I’ve always been intrigued by those who argue for some sort of golden algorithm. For example, the best, and only way to multiply two digits by two digits is to start with a leading zero on the second line of multiplication.
These algorithms didn’t spring from Zeus’ head fully formed. My elementary teachers were taught to leave a space where I put that leading zero. Then that became an X, then by the time I was in 4th grade, we used a placeholder zero.
Each method has its pros and cons. There are mathematical reasons for objecting to each of those.
So when your student wants to use lattice multiplication, that’s cool. If he does that intriguing intersecting line thing that’s on YouTube, good for him. I can never remember how to work it, but good for him.
I overheard middle school teachers discussing some of the methods for addition that help build concepts. One of them said, “They should show that to the kids so they’ve seen it and maybe will understand it, but then they need to teach them the regular way.”
Oh, is there a regular way!?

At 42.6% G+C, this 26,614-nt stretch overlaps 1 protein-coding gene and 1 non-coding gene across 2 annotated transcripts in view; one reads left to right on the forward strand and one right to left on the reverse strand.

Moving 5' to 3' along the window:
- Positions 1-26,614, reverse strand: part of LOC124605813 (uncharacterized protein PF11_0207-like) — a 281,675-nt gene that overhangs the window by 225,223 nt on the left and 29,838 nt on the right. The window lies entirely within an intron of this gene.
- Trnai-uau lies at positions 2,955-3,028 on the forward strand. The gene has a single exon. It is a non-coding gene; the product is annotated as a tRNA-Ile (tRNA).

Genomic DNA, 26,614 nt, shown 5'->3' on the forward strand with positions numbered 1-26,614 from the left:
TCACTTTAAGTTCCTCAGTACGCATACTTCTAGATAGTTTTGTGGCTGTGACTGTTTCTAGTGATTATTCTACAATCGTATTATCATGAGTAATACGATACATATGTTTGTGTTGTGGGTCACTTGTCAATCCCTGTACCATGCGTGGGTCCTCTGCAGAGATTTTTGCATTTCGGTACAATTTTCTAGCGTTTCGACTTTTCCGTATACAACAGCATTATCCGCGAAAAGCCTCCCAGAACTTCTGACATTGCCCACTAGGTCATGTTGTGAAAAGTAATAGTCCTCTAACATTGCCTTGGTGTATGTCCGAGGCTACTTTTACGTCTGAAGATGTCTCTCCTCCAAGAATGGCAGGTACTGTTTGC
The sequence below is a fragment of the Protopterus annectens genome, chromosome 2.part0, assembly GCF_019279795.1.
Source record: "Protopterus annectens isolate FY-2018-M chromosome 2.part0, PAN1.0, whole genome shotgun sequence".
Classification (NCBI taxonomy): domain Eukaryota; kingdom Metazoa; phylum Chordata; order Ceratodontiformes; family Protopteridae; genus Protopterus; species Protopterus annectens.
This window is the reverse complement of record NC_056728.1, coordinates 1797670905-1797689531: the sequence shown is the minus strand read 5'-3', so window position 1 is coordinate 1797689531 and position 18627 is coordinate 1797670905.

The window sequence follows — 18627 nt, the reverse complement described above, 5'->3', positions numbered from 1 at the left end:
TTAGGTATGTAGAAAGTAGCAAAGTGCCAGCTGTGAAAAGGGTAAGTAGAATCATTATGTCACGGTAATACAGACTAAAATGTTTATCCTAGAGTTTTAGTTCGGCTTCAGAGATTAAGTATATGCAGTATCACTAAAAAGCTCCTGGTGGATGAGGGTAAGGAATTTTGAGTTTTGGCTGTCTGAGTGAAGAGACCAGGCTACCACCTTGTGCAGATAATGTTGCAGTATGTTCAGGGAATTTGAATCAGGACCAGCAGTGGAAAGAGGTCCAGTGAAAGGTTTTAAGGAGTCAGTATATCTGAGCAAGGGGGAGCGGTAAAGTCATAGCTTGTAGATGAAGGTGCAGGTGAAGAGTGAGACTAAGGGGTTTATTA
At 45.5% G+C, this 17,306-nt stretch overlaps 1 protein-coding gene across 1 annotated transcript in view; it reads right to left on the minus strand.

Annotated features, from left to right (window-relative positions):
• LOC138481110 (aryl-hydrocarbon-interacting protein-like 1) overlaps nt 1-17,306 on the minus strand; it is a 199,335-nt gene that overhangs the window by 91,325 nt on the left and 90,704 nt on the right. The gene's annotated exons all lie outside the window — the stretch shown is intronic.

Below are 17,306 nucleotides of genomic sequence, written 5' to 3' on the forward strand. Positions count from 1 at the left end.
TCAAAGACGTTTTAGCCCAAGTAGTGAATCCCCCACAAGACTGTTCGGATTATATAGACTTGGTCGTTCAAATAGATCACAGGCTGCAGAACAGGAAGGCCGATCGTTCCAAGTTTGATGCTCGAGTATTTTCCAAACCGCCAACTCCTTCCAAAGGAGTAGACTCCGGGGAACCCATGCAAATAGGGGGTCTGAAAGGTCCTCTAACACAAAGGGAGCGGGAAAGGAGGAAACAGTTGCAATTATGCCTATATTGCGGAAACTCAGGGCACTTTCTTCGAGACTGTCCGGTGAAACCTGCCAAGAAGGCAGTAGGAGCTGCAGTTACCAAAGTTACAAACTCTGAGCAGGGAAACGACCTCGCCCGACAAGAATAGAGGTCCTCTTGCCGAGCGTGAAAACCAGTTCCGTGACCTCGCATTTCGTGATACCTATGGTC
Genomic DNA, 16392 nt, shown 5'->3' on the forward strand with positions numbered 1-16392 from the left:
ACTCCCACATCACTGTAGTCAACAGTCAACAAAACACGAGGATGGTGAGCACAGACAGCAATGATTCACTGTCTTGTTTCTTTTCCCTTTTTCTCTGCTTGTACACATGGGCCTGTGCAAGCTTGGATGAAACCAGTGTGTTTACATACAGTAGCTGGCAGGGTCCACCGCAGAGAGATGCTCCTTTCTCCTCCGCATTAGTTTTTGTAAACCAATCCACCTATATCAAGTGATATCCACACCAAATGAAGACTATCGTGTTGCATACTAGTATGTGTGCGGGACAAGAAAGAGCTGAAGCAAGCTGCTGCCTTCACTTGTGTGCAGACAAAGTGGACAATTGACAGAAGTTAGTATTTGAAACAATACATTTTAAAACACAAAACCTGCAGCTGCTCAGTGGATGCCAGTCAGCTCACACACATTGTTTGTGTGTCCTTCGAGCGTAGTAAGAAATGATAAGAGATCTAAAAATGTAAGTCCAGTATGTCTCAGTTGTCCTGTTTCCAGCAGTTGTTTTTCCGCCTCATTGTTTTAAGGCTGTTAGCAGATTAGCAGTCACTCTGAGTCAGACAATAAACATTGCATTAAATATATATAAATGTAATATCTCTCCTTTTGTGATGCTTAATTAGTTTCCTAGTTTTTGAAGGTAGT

A non-math teacher chimed in at that point and said that if kids aren’t going to be math majors, no one should confuse them with anything other than the rote algorithms.
Yeah, if I start commenting on that, my brain will explode.
So instead, here is an article from the AIMS foundation that looks at different methods for arithmetic and discusses why we should teach more than one method! (Heresy! It will confuse them! Then they will mix them up and not learn any of them!) I like one of the methods and think I will adopt it for my struggling kiddos.
The article links to another which delves into the notion of the value of right answers vs. the value of sound reasoning and quality communication.